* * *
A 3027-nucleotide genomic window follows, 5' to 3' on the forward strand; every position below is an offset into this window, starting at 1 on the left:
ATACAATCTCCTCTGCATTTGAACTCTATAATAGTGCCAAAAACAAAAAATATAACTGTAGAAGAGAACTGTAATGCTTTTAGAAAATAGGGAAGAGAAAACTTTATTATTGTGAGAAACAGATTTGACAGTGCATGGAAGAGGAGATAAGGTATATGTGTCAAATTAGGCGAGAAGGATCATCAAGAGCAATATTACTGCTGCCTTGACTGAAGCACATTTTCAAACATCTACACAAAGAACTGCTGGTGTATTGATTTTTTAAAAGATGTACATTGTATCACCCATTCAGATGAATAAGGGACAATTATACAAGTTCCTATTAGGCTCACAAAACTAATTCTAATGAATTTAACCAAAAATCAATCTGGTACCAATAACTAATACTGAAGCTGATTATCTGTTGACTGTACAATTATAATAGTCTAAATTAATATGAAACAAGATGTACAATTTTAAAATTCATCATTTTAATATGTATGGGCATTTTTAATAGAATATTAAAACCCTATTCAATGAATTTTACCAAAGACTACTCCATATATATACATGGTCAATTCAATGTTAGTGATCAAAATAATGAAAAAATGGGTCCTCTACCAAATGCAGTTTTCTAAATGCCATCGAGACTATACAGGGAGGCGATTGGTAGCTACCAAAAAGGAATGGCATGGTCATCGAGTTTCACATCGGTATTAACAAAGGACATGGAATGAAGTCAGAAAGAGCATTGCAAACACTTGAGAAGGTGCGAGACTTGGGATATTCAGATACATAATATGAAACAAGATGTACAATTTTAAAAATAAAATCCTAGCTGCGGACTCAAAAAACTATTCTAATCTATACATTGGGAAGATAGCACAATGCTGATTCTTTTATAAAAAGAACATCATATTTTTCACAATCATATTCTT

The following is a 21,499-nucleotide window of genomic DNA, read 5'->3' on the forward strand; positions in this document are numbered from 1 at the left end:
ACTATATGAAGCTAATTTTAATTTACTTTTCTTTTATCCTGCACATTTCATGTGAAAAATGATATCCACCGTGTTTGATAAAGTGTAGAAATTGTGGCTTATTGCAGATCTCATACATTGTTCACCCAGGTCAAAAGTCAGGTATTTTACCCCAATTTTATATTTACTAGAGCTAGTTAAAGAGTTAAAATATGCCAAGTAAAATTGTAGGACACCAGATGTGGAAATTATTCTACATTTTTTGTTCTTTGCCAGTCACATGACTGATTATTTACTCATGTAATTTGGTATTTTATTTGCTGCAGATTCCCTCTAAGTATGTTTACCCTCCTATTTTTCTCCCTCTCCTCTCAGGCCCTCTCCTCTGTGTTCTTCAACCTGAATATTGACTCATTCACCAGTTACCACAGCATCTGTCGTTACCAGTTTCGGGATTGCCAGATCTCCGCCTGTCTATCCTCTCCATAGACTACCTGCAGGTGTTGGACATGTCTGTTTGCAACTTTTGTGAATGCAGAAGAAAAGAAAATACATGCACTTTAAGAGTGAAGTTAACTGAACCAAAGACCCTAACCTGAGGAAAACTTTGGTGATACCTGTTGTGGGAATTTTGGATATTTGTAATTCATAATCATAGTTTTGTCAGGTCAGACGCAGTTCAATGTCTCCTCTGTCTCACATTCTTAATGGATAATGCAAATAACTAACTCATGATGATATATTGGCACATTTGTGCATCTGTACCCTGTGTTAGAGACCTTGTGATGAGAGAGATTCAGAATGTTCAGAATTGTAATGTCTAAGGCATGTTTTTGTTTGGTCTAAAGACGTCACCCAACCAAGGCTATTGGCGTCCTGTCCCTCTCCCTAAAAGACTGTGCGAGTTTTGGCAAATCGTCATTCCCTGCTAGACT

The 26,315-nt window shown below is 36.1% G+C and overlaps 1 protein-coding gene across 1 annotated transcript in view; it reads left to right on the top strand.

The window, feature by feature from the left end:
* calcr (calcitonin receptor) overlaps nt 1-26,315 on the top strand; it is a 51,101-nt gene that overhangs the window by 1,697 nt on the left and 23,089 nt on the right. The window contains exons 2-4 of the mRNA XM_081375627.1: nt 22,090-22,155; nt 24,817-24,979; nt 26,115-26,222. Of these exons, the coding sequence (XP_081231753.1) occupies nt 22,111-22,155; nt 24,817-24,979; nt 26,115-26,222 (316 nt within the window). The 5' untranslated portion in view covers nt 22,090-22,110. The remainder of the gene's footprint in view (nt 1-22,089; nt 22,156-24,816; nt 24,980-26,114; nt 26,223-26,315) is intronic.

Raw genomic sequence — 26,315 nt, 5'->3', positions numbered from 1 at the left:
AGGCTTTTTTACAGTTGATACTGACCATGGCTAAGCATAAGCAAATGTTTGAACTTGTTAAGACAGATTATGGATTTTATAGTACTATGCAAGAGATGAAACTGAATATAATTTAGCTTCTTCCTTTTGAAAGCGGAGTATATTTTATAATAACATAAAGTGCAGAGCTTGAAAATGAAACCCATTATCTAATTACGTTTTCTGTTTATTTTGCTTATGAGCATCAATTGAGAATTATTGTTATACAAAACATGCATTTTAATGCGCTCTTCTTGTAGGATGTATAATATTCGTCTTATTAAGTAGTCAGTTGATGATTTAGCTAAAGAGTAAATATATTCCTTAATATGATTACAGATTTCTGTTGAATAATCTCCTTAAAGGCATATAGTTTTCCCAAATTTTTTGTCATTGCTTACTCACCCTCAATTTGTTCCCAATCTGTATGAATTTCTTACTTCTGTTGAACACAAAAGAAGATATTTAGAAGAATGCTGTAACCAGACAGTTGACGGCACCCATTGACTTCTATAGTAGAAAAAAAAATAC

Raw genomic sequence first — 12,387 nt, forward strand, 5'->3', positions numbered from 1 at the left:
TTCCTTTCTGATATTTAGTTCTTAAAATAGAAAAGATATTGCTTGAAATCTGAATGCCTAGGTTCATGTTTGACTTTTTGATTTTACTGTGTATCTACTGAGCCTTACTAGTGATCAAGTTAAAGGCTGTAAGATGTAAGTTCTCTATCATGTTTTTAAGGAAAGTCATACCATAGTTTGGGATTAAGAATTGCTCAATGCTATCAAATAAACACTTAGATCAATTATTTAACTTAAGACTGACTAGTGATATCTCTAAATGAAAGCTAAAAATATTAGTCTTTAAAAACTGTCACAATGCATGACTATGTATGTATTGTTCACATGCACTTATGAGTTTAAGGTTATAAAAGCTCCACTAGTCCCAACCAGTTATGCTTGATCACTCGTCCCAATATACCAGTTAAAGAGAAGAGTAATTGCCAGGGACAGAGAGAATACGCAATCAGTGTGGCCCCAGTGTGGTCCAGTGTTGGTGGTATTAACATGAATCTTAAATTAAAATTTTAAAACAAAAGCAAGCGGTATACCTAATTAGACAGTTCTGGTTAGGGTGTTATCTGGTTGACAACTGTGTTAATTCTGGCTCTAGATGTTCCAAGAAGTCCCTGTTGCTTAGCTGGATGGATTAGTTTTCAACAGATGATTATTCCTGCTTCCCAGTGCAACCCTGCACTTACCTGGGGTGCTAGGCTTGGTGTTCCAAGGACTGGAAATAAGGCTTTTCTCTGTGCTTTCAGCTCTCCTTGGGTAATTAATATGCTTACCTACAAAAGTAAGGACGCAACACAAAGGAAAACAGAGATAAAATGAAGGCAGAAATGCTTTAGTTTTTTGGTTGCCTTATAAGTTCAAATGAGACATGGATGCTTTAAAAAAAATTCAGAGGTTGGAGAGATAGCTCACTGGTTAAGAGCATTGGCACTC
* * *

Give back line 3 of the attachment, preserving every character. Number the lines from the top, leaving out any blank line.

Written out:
The following is a 21,499-nucleotide window of genomic DNA, read 5'->3' on the forward strand; positions in this document are numbered from 1 at the left end: